Water, Power, Trash, and Security: Interview with Mishkat Al Moumin, First Iraqi Minister of the EnvironmentAugust 31, 2010 By Schuyler Null
As the final American combat brigade pulls out of the country, the prevailing opinion in the United States about Iraq at the moment seems to be one of “bad politics are better than no politics,” and that despite continued violence (albeit significantly lessened from 2006-2007 levels), the American mission is largely finished. However, serious challenges remain, one of the most significant being the government’s continued inability to supply basic services to a growing population.
The New York Times recently reported that despite billions of dollars spent on energy infrastructure in the seven years since the invasion – $5 billion by the U.S. – Iraqi power plants still average only 53 percent of total capacity. In Baghdad, where temperatures routinely reach well over 100 degrees Fahrenheit during the summer, electricity theft is common and usage is limited to five hours a day.
South of the capital, protests over energy shortages and inaction by the stalled government turned deadly last month after police opened fire on protestors, killing two. The incident caused the resignation of Electricity Minister Karim Waheed who claimed he needed more time to develop projects and said Iraqis were “not capable of being patient in their suffering,” according to the BBC.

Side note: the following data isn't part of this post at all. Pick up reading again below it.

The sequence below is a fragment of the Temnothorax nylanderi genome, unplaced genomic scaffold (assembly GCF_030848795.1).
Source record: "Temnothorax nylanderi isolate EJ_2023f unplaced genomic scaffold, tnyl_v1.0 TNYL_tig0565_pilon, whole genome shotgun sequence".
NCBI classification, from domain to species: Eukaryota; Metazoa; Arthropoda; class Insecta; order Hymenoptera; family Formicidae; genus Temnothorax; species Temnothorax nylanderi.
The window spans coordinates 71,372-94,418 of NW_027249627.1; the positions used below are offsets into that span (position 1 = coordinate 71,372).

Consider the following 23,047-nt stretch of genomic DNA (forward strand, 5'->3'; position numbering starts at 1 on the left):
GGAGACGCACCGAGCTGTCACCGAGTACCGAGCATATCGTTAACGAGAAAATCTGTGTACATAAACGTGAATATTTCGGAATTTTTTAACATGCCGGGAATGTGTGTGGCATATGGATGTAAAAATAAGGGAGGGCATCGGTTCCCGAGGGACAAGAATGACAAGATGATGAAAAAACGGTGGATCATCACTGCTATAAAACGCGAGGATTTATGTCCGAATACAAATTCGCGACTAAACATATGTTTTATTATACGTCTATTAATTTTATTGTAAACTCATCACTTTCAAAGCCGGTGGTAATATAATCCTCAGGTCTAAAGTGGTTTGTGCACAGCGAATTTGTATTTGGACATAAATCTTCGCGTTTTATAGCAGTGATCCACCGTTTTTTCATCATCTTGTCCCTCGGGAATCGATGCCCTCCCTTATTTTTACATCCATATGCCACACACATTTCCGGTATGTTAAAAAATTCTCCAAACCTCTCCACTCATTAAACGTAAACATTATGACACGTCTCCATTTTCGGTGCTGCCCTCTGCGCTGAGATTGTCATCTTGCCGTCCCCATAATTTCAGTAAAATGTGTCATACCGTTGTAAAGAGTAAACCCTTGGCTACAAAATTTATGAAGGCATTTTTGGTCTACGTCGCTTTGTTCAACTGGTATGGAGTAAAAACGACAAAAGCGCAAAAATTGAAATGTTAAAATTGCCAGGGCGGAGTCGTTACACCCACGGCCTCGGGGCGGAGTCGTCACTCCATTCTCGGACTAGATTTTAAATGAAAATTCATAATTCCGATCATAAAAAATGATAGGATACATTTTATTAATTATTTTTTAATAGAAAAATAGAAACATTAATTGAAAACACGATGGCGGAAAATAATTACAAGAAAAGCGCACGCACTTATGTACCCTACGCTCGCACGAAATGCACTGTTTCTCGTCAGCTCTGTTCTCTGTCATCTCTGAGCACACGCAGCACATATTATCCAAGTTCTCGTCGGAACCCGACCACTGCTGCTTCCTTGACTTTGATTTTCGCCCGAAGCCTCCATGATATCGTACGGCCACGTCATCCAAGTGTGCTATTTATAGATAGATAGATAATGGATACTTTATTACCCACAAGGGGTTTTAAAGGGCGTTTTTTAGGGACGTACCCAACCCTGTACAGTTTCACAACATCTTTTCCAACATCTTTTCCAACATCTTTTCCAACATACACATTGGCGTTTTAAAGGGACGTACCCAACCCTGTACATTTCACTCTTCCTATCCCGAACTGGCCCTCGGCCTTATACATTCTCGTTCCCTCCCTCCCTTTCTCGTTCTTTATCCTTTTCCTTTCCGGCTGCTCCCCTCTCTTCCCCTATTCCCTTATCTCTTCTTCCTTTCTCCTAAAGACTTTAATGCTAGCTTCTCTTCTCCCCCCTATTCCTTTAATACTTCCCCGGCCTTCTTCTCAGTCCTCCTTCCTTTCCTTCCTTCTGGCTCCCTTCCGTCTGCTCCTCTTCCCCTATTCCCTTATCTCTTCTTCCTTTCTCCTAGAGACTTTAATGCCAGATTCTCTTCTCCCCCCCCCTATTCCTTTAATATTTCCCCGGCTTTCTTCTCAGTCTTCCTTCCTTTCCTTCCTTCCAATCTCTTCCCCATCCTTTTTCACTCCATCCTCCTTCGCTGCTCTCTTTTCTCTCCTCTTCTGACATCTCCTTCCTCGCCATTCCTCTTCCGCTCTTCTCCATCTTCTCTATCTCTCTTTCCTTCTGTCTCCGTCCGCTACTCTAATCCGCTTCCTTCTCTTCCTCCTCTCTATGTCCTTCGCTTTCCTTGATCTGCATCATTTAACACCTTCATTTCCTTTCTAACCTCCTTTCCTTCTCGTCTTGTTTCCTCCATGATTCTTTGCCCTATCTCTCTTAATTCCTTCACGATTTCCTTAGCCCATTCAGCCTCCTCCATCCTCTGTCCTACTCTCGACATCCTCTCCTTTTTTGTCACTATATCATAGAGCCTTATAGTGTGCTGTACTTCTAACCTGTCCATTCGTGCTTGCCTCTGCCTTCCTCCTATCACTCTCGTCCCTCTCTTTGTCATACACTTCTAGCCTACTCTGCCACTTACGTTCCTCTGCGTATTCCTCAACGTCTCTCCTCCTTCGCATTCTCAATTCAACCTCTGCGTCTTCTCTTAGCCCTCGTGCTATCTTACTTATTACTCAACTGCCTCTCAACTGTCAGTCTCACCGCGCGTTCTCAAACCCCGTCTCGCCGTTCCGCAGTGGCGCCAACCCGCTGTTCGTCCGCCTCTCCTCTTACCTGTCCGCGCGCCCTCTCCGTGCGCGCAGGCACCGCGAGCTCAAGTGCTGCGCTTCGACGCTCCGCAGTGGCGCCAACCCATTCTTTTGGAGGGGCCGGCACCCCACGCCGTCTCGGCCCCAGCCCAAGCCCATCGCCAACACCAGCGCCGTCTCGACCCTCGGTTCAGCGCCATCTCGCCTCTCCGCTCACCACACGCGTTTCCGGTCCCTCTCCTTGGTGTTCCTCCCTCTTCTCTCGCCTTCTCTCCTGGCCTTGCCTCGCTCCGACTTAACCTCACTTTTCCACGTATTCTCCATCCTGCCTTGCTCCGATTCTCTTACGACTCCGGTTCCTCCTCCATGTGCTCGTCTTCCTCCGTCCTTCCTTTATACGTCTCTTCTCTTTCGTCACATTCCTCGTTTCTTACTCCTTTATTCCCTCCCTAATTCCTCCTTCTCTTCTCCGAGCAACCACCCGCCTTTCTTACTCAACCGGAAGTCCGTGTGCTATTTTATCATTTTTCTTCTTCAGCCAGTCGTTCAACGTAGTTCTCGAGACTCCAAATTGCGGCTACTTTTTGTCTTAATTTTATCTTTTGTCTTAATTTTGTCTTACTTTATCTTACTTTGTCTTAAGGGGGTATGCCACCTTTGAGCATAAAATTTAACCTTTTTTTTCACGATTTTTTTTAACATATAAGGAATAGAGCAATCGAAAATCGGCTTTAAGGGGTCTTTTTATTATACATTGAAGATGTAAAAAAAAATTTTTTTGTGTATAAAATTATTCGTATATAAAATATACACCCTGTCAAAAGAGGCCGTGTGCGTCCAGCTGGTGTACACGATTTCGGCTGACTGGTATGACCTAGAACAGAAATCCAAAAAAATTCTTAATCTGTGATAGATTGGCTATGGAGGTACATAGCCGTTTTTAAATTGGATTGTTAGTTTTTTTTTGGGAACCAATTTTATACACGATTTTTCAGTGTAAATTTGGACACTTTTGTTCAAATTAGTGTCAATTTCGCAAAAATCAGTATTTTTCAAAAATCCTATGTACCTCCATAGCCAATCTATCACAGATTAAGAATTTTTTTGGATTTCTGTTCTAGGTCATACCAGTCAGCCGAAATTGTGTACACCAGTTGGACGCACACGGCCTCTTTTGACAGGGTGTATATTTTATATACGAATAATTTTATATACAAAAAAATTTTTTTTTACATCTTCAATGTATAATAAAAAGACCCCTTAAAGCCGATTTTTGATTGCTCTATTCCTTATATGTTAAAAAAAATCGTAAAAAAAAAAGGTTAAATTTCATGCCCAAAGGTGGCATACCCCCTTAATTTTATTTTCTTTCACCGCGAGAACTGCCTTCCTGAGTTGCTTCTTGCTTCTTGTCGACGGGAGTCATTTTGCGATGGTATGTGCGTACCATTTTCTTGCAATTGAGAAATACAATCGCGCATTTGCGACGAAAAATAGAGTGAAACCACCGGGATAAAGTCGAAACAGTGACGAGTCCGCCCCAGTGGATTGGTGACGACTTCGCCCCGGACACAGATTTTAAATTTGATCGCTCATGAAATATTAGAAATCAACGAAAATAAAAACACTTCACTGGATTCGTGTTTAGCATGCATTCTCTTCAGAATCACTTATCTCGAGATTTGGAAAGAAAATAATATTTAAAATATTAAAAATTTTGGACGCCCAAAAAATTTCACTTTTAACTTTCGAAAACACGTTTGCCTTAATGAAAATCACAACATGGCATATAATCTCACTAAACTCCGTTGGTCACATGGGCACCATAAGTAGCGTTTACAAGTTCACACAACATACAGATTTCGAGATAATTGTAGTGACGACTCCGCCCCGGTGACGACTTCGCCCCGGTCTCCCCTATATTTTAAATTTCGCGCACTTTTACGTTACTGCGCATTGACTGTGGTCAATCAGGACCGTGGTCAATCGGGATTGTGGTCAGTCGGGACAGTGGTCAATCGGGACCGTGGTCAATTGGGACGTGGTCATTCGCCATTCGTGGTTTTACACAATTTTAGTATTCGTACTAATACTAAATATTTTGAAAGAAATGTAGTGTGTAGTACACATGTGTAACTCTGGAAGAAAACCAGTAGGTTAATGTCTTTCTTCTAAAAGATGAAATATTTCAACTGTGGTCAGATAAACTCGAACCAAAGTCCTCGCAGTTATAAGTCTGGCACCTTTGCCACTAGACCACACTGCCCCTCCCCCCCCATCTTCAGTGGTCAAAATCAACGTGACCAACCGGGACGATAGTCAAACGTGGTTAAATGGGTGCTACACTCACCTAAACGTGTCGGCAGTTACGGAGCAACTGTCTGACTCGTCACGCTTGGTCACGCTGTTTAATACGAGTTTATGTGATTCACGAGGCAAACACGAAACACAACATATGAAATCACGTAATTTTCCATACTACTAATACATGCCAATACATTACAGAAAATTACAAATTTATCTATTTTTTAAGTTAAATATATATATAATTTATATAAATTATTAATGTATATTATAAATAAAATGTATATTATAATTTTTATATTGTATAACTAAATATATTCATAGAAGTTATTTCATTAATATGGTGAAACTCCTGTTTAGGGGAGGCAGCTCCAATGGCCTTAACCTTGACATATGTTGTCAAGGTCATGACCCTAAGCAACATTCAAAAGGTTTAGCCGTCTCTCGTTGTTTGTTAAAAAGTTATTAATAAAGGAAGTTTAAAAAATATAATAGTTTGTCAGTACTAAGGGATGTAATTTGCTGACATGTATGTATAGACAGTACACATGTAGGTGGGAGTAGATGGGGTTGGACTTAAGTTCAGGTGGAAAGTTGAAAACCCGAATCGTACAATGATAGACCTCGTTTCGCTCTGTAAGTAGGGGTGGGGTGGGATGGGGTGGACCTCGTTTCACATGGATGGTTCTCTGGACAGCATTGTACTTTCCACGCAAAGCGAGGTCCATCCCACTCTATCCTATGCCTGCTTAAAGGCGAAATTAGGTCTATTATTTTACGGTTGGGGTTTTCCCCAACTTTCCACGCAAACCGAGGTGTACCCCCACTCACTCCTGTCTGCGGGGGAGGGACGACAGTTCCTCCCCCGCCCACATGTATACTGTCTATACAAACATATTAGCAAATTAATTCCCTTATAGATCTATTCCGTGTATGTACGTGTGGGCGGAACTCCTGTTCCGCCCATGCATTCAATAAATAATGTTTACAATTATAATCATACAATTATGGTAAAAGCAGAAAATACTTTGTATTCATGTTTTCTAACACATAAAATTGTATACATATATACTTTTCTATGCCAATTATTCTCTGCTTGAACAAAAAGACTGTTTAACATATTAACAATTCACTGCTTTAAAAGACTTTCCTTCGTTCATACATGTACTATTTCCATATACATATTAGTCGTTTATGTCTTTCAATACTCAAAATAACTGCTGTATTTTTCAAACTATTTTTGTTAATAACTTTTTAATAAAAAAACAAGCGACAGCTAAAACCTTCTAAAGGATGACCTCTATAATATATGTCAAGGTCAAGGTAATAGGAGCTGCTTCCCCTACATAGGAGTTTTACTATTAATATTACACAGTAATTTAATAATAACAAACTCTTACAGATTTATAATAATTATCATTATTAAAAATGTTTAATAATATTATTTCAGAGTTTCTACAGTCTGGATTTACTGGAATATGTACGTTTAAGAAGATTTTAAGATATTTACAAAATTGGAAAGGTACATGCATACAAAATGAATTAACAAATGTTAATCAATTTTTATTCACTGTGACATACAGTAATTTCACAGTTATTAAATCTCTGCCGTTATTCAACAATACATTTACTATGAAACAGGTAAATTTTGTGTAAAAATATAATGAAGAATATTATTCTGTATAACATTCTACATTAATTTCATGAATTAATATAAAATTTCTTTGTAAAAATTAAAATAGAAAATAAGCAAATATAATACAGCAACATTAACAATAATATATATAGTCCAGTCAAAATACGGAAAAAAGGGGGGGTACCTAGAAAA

Investment in the country’s water infrastructure is dangerously lacking as well, to the point of threatening national security, according to Water Minister Abdullatif Jamal Rashid. As reported by Reuters, Rashid cites depleted resources, lack of rainfall, desertification, and a growing population as threats to the country’s already stressed water supply, which went through catastrophic drought in 2008-2009.
Perhaps the most worrying aspect of Iraq’s current water and electricity shortfall is the outlook for the future: the country is set to double in population by 2050. According to the Population Reference Bureau, Iraq along with Yemen and the Palestinian Territories, are the clear outliers in Middle Eastern demographics. In each, youth represents greater than 40 percent of the population, average total fertility rate is higher than four, and total population is expected to more than double over the next 40 years.
Speaking to The New York Times, top U.S. commander in Iraq General Ray Odierno said, “Everybody considers 1 September, we’re abandoning Iraq. We’re not abandoning Iraq. What we’re doing is changing our commitment from a military-dominated commitment to one that is more civilian-led, which is what I think they need more.”
The New Security Beat contacted Iraq’s first Minister of the Environment, Mishkat Al Moumin – now working in Washington, DC – to discuss these issues and how they may effect the country’s continuing security and development challenges.
New Security Beat: You mention on your blog True Stories about Security that the situation in Basra, where two Iraqis protesting electricity shortages were recently killed, is really an environmental security problem. How do you think that situation could have been avoided?
Mishkat Al Moumin: I think the situation could have been avoided by taking two steps: 1) Provide electricity locally by allowing each governorate to build the local infrastructure to supply electricity within the governorate itself; 2) Provide a sense of public ownership to electricity stations.
NSB: Iraq’s water minister recently called the water infrastructure situation “a threat to national security.” Would you agree with that assessment? What was the water supply situation like when you took office and how has it changed?